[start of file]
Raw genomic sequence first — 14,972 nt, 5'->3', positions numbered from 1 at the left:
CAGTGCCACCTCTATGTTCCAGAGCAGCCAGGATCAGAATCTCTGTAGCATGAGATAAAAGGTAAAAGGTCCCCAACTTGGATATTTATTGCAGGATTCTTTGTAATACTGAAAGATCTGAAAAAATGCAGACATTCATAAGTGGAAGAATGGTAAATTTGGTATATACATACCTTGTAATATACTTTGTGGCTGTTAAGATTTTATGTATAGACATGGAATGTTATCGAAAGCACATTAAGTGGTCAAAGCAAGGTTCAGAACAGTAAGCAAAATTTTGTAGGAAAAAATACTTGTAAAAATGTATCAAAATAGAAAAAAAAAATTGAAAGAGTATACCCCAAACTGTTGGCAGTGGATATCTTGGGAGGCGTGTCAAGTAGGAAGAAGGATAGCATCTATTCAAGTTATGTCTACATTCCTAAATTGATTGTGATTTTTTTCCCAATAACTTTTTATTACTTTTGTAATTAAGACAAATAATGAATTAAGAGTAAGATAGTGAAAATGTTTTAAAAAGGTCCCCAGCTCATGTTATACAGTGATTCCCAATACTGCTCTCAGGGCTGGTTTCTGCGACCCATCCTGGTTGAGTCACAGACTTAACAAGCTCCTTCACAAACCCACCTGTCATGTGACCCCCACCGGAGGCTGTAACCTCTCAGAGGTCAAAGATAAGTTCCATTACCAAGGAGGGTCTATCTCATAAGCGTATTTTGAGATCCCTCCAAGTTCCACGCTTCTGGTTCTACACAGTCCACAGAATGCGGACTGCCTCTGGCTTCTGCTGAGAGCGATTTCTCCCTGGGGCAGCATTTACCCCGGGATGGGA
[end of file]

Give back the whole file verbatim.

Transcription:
Raw genomic sequence first — 14,972 nt, 5'->3', positions numbered from 1 at the left:
CAGTGCCACCTCTATGTTCCAGAGCAGCCAGGATCAGAATCTCTGTAGCATGAGATAAAAGGTAAAAGGTCCCCAACTTGGATATTTATTGCAGGATTCTTTGTAATACTGAAAGATCTGAAAAAATGCAGACATTCATAAGTGGAAGAATGGTAAATTTGGTATATACATACCTTGTAATATACTTTGTGGCTGTTAAGATTTTATGTATAGACATGGAATGTTATCGAAAGCACATTAAGTGGTCAAAGCAAGGTTCAGAACAGTAAGCAAAATTTTGTAGGAAAAAATACTTGTAAAAATGTATCAAAATAGAAAAAAAAAATTGAAAGAGTATACCCCAAACTGTTGGCAGTGGATATCTTGGGAGGCGTGTCAAGTAGGAAGAAGGATAGCATCTATTCAAGTTATGTCTACATTCCTAAATTGATTGTGATTTTTTTCCCAATAACTTTTTATTACTTTTGTAATTAAGACAAATAATGAATTAAGAGTAAGATAGTGAAAATGTTTTAAAAAGGTCCCCAGCTCATGTTATACAGTGATTCCCAATACTGCTCTCAGGGCTGGTTTCTGCGACCCATCCTGGTTGAGTCACAGACTTAACAAGCTCCTTCACAAACCCACCTGTCATGTGACCCCCACCGGAGGCTGTAACCTCTCAGAGGTCAAAGATAAGTTCCATTACCAAGGAGGGTCTATCTCATAAGCGTATTTTGAGATCCCTCCAAGTTCCACGCTTCTGGTTCTACACAGTCCACAGAATGCGGACTGCCTCTGGCTTCTGCTGAGAGCGATTTCTCCCTGGGGCAGCATTTACCCCGGGATGGGA